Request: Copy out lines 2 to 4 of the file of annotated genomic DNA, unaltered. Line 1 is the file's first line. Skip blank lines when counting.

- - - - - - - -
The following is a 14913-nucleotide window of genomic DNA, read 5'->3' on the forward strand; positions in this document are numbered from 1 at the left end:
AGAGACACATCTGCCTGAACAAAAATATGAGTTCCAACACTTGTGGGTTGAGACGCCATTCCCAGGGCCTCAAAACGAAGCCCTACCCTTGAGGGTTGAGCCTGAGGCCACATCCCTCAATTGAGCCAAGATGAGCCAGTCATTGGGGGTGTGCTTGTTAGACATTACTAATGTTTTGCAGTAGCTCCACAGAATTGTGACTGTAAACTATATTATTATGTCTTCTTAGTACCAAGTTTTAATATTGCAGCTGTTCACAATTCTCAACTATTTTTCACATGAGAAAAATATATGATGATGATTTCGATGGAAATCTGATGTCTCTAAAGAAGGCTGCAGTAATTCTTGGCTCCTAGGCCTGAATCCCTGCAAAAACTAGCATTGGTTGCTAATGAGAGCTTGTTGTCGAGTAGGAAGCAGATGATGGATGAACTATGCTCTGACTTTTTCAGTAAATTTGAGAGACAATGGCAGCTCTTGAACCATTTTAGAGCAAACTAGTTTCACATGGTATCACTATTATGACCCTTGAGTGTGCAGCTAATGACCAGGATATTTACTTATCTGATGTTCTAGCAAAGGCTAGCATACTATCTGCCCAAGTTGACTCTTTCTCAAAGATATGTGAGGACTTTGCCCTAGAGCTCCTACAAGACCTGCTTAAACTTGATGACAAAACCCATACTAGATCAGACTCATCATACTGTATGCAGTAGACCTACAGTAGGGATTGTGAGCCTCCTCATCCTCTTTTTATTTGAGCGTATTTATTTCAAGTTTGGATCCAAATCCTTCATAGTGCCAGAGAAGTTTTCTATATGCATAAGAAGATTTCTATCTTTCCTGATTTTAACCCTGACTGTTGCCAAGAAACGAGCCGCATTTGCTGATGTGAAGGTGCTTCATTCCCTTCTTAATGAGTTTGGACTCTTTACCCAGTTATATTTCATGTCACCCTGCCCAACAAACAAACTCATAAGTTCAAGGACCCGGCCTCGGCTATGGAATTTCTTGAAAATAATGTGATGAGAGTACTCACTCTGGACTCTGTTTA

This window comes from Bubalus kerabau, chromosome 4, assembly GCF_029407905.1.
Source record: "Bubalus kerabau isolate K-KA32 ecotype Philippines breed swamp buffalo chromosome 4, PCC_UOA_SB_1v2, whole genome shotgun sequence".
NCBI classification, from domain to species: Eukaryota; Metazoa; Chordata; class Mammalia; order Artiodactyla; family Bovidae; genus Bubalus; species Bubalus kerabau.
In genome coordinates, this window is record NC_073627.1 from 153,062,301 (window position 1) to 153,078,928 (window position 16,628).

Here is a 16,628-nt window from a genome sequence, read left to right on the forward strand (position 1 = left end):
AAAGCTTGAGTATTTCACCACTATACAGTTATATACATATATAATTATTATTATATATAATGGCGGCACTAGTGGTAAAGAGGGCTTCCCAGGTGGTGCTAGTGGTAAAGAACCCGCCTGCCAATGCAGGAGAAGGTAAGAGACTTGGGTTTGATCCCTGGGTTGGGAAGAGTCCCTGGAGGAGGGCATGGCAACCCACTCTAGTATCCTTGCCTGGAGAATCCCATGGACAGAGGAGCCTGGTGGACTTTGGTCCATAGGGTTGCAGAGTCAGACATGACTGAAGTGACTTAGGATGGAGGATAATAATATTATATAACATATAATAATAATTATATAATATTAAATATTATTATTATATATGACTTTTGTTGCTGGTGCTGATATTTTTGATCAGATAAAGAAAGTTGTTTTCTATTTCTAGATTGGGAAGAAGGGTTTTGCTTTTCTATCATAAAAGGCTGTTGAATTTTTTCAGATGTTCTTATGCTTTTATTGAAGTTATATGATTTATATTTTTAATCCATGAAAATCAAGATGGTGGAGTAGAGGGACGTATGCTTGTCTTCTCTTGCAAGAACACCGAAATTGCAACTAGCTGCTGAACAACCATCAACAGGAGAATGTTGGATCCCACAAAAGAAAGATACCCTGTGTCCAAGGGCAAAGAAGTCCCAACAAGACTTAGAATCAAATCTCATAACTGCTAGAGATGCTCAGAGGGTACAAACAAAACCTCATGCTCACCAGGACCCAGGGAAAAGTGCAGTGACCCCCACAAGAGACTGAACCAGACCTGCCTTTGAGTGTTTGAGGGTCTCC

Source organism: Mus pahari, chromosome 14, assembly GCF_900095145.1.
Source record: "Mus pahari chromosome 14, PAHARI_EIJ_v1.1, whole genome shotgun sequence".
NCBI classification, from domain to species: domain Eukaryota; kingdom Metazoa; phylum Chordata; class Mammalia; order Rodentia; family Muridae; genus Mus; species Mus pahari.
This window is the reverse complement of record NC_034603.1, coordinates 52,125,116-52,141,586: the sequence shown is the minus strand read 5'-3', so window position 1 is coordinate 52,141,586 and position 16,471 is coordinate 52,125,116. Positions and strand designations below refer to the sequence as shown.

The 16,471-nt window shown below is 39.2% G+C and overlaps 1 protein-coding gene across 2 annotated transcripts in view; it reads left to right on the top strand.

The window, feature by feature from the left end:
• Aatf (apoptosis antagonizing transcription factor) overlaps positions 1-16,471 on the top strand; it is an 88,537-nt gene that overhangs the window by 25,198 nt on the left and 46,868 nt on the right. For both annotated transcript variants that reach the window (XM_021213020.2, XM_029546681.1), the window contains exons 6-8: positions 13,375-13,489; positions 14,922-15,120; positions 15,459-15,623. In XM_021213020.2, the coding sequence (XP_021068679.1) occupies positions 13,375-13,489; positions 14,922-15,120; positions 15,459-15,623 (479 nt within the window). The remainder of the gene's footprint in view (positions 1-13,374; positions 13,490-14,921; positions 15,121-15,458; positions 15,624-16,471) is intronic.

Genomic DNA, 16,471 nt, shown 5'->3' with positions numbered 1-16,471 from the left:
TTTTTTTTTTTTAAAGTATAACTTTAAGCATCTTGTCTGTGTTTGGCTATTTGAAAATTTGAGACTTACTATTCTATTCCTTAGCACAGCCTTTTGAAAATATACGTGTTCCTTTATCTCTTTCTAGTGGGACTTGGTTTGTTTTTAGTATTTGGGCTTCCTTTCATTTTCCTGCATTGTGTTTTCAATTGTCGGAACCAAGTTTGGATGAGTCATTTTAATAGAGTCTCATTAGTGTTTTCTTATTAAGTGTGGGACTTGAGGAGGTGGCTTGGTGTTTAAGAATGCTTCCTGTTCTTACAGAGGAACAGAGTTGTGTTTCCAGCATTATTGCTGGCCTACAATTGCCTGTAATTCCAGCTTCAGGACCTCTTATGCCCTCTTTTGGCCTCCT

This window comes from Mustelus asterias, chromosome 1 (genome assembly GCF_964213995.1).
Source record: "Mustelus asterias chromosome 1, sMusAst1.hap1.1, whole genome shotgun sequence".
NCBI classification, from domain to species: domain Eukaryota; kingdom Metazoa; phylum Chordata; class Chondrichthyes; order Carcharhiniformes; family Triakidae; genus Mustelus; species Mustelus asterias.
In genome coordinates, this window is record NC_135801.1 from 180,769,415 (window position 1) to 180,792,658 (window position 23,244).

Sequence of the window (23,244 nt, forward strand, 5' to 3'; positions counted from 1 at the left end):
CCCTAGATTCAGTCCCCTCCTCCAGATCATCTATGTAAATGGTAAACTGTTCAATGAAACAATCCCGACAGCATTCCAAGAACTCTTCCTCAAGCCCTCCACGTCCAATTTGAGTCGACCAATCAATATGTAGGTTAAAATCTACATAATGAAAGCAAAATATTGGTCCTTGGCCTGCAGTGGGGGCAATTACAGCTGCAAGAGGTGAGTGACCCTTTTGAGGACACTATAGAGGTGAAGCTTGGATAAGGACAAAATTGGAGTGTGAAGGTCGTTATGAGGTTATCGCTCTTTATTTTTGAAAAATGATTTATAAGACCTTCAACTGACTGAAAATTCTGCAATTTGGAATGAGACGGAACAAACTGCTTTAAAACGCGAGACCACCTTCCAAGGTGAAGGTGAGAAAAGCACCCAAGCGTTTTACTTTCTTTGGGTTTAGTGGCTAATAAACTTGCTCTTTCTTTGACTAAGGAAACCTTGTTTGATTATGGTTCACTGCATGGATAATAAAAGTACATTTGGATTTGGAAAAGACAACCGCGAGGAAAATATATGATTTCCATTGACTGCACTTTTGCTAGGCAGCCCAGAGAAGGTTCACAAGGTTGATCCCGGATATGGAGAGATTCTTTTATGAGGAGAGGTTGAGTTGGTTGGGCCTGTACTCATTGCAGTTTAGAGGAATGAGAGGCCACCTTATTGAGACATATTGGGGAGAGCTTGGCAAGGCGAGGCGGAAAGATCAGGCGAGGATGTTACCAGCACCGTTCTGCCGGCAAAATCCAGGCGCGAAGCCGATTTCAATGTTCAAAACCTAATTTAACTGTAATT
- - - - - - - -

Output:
AGAGACACATCTGCCTGAACAAAAATATGAGTTCCAACACTTGTGGGTTGAGACGCCATTCCCAGGGCCTCAAAACGAAGCCCTACCCTTGAGGGTTGAGCCTGAGGCCACATCCCTCAATTGAGCCAAGATGAGCCAGTCATTGGGGGTGTGCTTGTTAGACATTACTAATGTTTTGCAGTAGCTCCACAGAATTGTGACTGTAAACTATATTATTATGTCTTCTTAGTACCAAGTTTTAATATTGCAGCTGTTCACAATTCTCAACTATTTTTCACATGAGAAAAATATATGATGATGATTTCGATGGAAATCTGATGTCTCTAAAGAAGGCTGCAGTAATTCTTGGCTCCTAGGCCTGAATCCCTGCAAAAACTAGCATTGGTTGCTAATGAGAGCTTGTTGTCGAGTAGGAAGCAGATGATGGATGAACTATGCTCTGACTTTTTCAGTAAATTTGAGAGACAATGGCAGCTCTTGAACCATTTTAGAGCAAACTAGTTTCACATGGTATCACTATTATGACCCTTGAGTGTGCAGCTAATGACCAGGATATTTACTTATCTGATGTTCTAGCAAAGGCTAGCATACTATCTGCCCAAGTTGACTCTTTCTCAAAGATATGTGAGGACTTTGCCCTAGAGCTCCTACAAGACCTGCTTAAACTTGATGACAAAACCCATACTAGATCAGACTCATCATACTGTATGCAGTAGACCTACAGTAGGGATTGTGAGCCTCCTCATCCTCTTTTTATTTGAGCGTATTTATTTCAAGTTTGGATCCAAATCCTTCATAGTGCCAGAGAAGTTTTCTATATGCATAAGAAGATTTCTATCTTTCCTGATTTTAACCCTGACTGTTGCCAAGAAACGAGCCGCATTTGCTGATGTGAAGGTGCTTCATTCCCTTCTTAATGAGTTTGGACTCTTTACCCAGTTATATTTCATGTCACCCTGCCCAACAAACAAACTCATAAGTTCAAGGACCCGGCCTCGGCTATGGAATTTCTTGAAAATAATGTGATGAGAGTACTCACTCTGGACTCTGTTTA

This window comes from Bubalus kerabau, chromosome 4, assembly GCF_029407905.1.
Source record: "Bubalus kerabau isolate K-KA32 ecotype Philippines breed swamp buffalo chromosome 4, PCC_UOA_SB_1v2, whole genome shotgun sequence".